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It's lightning season in the lightning capital of the world

by Nick Stubbs
Thunderbolt staff writer

Dark, boiling clouds form over Tampa Bay. Fronds 50 feet in the air atop a spindly palm begin to rustle. Workers on the flightline go about their jobs but keep glancing toward the clouds, trying to determine the direction of the looming storm. Conditions are right for lightning, the deadly force of nature more common between Tampa and Orlando than any other place on the planet.

Base weather forecasters put out a lightning watch, which is distributed base wide by the Command Post. All is quiet when the flicker of bright, white light, followed by a rumbling boom, changes everything in an instant.

Lightning detectors in the base weather observer's office pinpoint the strike and a "watch" becomes a "warning." The call goes out: "Lighting within five."

The term means a strike was recorded within five miles of the base. Aircraft may not take off or land. Everyone stops outdoor activities and seeks shelter. The status will remain until 15 minutes pass without a recorded strike within five miles.

Tech. Sgt. James Darlow, NCOIC of the Combat Weather Team knows the drill all too well.

At this time of year lightning is about as sure as the sunrise and MacDill has a front-row seat for some of Mother Nature's finest fireworks.

The danger on base during the summer months is clear, said Don Washington of the base Safety Office.

"This is the lightning capitol of the world," he said. "Because air bases are so wide open they are particularly vulnerable."

Lightning is nothing more than a static electricity charge multiplied. When moisture in the atmosphere is high, the air between the ground and clouds becomes conductive to the giant spark jumping from the atmosphere to the earth. A lightning bolt can travel as far as eight miles and reach temperatures hotter than the surface of the sun. It often strikes the tallest objects in its path on the way down but can splinter strike low-lying objects, which includes people.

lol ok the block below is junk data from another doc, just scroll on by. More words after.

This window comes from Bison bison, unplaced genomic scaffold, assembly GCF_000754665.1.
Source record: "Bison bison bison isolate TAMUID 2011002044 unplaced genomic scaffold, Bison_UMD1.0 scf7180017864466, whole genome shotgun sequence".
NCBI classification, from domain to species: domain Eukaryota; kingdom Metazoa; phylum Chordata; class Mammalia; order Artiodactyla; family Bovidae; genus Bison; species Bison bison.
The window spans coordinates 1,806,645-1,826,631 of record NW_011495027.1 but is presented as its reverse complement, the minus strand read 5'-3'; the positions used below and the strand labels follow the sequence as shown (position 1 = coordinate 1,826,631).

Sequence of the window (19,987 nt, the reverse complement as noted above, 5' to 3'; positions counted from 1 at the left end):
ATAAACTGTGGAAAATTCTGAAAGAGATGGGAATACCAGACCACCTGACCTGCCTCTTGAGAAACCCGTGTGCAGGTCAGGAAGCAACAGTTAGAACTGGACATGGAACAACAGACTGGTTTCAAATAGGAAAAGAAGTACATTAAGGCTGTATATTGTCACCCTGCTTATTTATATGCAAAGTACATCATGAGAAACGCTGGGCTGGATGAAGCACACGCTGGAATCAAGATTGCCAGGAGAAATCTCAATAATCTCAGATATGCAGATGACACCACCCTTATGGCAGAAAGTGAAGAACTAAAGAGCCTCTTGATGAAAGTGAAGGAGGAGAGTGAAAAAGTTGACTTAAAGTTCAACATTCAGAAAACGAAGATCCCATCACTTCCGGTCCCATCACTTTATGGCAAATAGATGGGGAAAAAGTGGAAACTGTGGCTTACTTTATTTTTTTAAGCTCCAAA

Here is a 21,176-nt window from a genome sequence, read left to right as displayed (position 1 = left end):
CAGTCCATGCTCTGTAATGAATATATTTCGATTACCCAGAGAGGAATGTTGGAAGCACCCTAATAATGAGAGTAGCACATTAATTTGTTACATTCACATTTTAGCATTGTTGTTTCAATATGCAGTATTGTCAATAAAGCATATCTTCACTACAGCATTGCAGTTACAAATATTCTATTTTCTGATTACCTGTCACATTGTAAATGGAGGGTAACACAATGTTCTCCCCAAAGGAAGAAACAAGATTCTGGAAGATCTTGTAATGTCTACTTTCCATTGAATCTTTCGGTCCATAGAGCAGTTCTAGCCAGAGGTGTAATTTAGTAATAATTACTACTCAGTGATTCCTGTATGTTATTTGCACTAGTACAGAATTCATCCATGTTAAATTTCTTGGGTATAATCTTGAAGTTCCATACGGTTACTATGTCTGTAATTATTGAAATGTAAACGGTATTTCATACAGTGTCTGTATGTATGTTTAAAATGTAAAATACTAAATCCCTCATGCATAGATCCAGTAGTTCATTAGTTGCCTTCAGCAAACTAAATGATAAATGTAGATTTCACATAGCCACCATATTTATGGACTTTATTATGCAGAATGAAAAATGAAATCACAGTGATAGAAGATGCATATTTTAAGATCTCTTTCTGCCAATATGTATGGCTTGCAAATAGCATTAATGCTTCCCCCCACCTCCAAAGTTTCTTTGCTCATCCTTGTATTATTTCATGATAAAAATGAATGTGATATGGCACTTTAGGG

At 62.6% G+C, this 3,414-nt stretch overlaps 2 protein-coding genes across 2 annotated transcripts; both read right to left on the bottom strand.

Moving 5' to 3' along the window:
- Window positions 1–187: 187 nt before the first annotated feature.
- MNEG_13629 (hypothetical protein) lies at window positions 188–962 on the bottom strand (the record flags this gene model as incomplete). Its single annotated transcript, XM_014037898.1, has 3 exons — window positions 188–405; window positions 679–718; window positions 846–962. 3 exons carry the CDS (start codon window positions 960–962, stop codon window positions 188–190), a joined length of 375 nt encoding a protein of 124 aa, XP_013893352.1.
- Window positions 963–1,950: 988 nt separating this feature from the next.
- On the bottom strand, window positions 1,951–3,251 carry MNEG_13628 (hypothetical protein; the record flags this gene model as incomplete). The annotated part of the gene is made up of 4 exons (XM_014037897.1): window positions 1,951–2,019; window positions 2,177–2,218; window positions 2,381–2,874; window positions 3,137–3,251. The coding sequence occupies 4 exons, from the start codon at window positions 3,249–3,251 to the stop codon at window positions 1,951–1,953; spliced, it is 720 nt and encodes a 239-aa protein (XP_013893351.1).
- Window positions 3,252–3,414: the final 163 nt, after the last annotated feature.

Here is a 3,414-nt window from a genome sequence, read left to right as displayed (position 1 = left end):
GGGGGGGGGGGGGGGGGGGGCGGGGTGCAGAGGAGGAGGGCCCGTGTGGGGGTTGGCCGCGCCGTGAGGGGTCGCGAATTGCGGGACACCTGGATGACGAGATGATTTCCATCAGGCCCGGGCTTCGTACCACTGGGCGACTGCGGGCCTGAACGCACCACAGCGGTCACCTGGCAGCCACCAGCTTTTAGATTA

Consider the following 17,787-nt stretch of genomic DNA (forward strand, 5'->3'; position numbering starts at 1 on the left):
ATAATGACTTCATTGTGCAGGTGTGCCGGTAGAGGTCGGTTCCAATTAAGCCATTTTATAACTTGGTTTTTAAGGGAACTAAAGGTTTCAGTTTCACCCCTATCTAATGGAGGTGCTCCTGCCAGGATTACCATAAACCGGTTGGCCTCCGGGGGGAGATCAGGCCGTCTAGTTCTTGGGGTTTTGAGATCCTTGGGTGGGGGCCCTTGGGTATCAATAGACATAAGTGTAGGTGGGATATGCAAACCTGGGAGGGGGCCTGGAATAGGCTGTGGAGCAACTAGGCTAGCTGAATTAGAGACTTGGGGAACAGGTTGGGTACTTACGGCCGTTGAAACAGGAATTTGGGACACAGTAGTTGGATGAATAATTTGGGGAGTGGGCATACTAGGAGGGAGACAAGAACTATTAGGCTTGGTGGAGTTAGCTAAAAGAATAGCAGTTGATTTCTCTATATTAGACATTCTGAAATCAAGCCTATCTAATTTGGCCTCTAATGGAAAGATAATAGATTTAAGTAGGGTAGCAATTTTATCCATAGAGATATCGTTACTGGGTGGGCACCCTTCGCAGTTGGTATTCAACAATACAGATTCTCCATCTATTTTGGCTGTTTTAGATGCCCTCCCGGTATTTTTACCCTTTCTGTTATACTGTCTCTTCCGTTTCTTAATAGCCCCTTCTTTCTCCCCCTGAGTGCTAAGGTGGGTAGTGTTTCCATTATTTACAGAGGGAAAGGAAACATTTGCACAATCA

Washington said MacDill has been lucky for the most part. While its had its share of electronic damage and close calls, no one he is aware of has been hit by lighting on base, although years ago there were a couple of close calls reported along the flightline.

He noted a well known case of some servicemembers huddled under a C-130 at another base about five years ago when lightning struck the plane, injuring several.

"Out there (in the open) it can be very dangerous," said Washington, who notes the reason for the watch/warning system is to give people time to head for cover before it's too late."

Certain activities are more dangerous than others, one of them being golf. With players in open areas and often holding metal clubs, the combination is a recipe for disaster. Likewise, those jogging or playing team sports in the open air should head for cover at the first signs of lightning. The base Safety Office has an informational video, which details the dangers and precautions and it is available for check out.

 

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